On the day four men interviewed to be Lincoln’s next fire chief, a local business group asked the mayor to uphold an earlier promise that additional firefighters won’t be hired.
Coby Mach, president and chief executive officer of the Lincoln Independent Business Association, said in a news release Wednesday that LIBA will challenge the city if it tries to add firefighters.
He said the group wanted “to remind the mayor that this administration’s actions related to fire department management and expansion will be watched closely throughout the coming year to ensure that taxpayers are not the losers in a drawn out political chess match.”
Last fall, when Mayor Chris Beutler proposed the city raise taxes to buy a new 911 system and pay for four new fire stations, he said the move would require no additional staff. Two older fire stations were to be closed and sold. Staff at two other stations would split, with some moving to new stations, he said.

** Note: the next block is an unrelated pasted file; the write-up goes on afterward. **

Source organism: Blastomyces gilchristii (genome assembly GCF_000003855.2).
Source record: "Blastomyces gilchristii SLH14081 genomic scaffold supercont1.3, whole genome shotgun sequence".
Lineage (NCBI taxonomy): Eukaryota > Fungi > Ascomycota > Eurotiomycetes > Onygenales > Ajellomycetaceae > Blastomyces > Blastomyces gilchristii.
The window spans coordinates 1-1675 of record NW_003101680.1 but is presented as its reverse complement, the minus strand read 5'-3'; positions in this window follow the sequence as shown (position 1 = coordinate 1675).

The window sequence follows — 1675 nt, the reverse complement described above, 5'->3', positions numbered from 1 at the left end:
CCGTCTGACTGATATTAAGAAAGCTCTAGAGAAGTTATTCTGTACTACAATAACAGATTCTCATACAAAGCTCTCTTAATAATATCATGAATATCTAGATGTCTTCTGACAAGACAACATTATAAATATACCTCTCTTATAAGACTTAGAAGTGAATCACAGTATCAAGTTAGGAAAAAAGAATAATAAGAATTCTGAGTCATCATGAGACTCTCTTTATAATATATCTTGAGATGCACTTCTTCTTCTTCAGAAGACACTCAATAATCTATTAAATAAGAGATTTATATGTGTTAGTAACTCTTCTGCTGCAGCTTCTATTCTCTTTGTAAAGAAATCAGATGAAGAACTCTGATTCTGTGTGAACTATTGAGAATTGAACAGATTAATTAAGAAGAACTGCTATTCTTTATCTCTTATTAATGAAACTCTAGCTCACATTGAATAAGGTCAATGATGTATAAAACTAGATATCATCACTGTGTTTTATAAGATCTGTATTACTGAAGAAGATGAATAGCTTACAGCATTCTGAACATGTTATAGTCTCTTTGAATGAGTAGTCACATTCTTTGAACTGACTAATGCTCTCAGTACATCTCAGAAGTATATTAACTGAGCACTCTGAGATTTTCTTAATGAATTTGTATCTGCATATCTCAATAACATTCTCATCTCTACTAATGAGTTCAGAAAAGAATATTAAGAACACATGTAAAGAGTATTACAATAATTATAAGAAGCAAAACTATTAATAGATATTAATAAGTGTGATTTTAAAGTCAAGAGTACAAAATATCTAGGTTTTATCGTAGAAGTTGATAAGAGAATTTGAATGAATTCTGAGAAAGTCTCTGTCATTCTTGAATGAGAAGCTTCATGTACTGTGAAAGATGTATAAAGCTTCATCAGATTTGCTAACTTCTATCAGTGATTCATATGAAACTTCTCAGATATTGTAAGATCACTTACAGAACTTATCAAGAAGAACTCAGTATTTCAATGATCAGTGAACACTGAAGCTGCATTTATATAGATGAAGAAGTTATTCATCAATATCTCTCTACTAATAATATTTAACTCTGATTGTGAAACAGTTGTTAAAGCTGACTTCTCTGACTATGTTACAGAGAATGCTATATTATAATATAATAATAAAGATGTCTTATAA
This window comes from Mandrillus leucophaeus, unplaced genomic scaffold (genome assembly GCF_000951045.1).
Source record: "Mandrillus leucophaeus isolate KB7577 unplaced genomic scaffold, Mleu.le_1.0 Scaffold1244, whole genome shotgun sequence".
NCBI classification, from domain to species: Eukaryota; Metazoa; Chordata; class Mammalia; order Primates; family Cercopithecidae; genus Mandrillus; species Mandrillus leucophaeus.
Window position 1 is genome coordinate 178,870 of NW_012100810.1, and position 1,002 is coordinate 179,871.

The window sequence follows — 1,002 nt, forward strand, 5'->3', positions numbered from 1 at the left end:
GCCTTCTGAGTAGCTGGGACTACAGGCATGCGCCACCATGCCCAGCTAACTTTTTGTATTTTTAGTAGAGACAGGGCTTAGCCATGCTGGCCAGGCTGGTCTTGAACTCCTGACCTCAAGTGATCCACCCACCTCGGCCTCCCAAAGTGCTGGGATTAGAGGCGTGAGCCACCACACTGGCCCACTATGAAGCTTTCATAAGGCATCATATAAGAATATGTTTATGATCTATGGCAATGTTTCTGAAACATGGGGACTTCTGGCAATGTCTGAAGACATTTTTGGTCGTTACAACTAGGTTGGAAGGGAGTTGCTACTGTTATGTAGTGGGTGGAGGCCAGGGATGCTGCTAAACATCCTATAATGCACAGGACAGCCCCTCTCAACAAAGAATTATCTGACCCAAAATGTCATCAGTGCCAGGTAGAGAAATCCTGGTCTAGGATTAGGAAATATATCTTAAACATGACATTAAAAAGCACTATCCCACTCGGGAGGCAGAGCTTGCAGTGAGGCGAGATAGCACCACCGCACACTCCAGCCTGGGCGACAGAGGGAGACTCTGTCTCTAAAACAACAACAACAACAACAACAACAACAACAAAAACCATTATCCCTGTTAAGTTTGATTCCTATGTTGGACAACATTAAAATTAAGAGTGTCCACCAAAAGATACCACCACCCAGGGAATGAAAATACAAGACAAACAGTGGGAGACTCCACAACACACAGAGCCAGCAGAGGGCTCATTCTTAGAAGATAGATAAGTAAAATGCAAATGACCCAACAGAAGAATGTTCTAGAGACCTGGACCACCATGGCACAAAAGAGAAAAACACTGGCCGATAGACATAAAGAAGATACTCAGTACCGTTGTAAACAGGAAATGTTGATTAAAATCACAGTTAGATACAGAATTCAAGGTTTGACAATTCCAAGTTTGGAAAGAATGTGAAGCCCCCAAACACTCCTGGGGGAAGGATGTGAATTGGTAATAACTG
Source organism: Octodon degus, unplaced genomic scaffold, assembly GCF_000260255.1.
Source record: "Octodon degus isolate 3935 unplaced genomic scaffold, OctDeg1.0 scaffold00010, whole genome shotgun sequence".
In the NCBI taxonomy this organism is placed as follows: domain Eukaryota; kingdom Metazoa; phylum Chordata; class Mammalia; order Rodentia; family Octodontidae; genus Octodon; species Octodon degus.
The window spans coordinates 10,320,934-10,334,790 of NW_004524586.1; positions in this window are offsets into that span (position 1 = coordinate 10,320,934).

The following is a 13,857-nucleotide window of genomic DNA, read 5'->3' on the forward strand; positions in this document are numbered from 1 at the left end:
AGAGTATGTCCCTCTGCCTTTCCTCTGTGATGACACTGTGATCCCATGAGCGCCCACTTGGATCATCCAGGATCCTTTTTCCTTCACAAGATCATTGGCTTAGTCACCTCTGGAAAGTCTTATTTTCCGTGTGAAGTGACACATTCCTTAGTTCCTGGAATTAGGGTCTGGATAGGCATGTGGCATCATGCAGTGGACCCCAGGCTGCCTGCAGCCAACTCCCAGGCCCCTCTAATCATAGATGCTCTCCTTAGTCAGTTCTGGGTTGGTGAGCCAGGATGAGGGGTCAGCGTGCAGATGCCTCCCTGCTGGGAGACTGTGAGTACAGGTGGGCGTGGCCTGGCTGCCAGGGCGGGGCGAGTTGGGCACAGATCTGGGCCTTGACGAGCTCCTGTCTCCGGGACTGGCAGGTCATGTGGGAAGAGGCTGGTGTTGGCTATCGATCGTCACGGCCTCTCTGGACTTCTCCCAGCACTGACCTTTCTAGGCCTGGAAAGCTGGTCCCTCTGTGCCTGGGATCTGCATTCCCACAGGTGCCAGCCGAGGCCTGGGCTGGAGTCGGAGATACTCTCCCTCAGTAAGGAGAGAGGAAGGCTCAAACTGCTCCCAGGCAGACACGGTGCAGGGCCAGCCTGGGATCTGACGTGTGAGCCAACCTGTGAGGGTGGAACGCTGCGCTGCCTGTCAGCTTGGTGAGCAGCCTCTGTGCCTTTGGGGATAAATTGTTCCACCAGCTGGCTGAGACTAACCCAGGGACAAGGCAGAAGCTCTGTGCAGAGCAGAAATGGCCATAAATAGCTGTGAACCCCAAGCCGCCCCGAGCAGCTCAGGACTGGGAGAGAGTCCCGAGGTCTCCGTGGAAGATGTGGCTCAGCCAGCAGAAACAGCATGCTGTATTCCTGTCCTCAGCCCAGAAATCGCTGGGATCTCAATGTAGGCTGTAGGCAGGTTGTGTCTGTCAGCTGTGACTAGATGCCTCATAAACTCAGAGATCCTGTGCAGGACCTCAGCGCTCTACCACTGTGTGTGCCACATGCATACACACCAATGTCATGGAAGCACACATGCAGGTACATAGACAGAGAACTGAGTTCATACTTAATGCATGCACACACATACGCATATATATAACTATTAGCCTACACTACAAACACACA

The mayor, who received the support of the firefighters union, was re-elected in May, a month after voters approved the new tax.
A news release from the mayor’s office in August outlining his goals said “public safety challenges remain."
The mayor said he would "focus on updating Lincoln's fire apparatus, increasing the number of firefighters and looking for opportunities to improve police protection.”
In Wednesday's news release, Mach wrote this: "It is puzzling and incredible that a need for additional firefighters based on the past 10 years of statistics did not exist during the campaign for an increased city sales tax this year.”
Beutler declined to comment on Mach's letter through his chief of staff Rick Hoppe.
Mach suggested in the release that "the mayor was dishonest with voters and the citizens of Lincoln, and the public should be outraged.” Mach also said hiring additional firefighters "at a direct cost to the taxpayers will not go unchallenged."